Members only? Or “Members Only” jacket?

A powerful component of customer engagement is providing scarce, exclusive and relevant experiences that reinforce your brand positioning.

“Members Only” or “By Invitation Only” marketing programs can be compelling messages that tell your customer that you truly appreciate their business.   For years leading luxury retailers such as Bergdorf Goodman and Barney’s have feted their best customers with private lunches, exclusive parties or access to fashion designer “meet and greets.”  More accessible retailers like J. Crew and Nordstrom use their loyalty programs to reward members with unique privileges such as free alterations, early notice of new merchandise arrivals or special shopping hours.  In all cases, the customer is granted access based upon some meaningful qualification, typically spending level or loyalty.

But another kind of marketing seems to be gaining momentum, and it’s best illustrated by the flash-sales sites such as GiltGroupe, HauteLook and BeyondTheRack.  These businesses are growing dramatically–RueLaLa recently reported that their sales doubled year over year–and one of their hooks is that their low prices are for “members only.”   So what does one have to do to qualify to be a member?  Having a legitimate e-mail address is just about all it takes.

In the early 1980’s “Members Only” jackets quickly became all the rage.  If you wanted the world to know how cool you were, a “Members Only” jacket gave you quick access to an exclusive club.  But it wasn’t long before just about everybody had one and what propelled the brand soon eviscerated it.

There is ample evidence that, for a while, you can get away with hooking customers with faux exclusivity.  But just because you can, doesn’t mean you should.  Deep levels of engagement and loyalty are not built on smoke and mirrors; rather they are built on forging relationships rooted in respect and trust.

Authenticity matters.

Does your marketing look more Members Only or more “Members Only” Jacket?

Seducing the “Promiscuous Shopper”

From my experience, every industry has customers that are not loyal to ANY brand.  I call these folks “promiscuous shoppers.”  They have strange seductive powers.   They look so appealing–and what’s more, when you show them a lot of attention, they are attracted to you, showering your brand with their business.

In many cases, these customers haven’t found the right fit.  Occasionally, it’s an awareness issue.  That is, “Mr. Right Brand” is out there somewhere, but they just haven’t discovered him yet.  In other instances, the customer is well aware of her choices,  but no one brand has yet convinced her that they deliver a value proposition worthy of her loyalty.  But there is also the reality that some customers just don’t want to settle down.  They are incapable of being loyal and they go from brand to brand, chasing whoever gives them the best deal.  This latter situation is the most vexing for many brands and the place where a lot of time and money is wasted.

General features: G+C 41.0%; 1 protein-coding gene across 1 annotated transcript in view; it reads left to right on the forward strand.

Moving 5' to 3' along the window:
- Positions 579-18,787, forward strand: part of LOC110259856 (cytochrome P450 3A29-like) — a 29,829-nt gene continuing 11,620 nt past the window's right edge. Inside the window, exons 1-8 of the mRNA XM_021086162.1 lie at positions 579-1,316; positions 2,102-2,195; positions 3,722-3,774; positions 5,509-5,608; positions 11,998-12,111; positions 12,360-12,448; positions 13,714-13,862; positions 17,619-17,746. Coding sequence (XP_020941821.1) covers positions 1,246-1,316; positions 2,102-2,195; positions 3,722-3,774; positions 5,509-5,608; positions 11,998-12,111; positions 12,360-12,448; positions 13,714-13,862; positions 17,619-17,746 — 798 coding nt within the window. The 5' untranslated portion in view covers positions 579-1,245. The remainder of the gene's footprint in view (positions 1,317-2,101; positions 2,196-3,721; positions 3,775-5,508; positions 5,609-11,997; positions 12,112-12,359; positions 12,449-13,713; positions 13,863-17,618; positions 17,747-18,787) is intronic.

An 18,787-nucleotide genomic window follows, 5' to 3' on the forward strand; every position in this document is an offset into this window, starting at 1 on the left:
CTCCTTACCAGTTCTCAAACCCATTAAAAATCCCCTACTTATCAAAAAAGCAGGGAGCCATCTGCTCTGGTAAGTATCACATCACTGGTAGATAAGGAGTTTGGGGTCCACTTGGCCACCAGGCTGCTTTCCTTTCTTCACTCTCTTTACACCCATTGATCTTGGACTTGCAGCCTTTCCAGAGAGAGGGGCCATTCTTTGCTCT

Think of your own behavior.  If you are anything like me, you have brands that get a significant share of your wallet because your needs and wants are met in a highly relevant, unique–and sometimes remarkable–way.  Then there are other brands that get your business because they meet your wants and needs in an acceptable manner AND because they buy your business (free shipping! double rewards miles!).

So given that every industry has some percentage of promiscuous shoppers what’s the marketer to do?

First and foremost you need to understand what percentage of your revenue and profits (don’t forget the profit part!) comes from these retail harlots.  Ideally you would have detailed consumer research to help you nail this, but you can get a good estimate by noticing what percentage of your revenue comes only when you run a really hot deal.   If you are finding that unless you run an aggressive promotion you have a hard time driving the top line, and that the same customers buy on deal over and over again (I’m looking at you Macy’s!), it’s time to get worried–and to get to work on your customer strategy.

Second, among the customers whose behavior is highly activated by these promotions, what percentage have the potential to be loyal, profitable customers?  Next, what levers (beyond price discounting) can be pulled to engage them further and grow them into loyal, profitable customers?  This level of customer insight likely requires some primary consumer research, but the ROI can be enormous.

We all recognize that aggressive promotions are often necessary to acquire new customers, drive deeper levels of customer engagement or simply to turn inventory into cash.  But if this is done without a clear, well thought out customer growth strategy, the potential to get stuck with a significant percentage of your customer base that is fundamentally profit proof is high.

The bottom line is this: not all “promiscuous shoppers” are worth seducing.   Your job is to stop spending time and money on those without the potential to be loyal, profitable customers and start spending the time on those that do.  Easier said than done, but well worth the effort.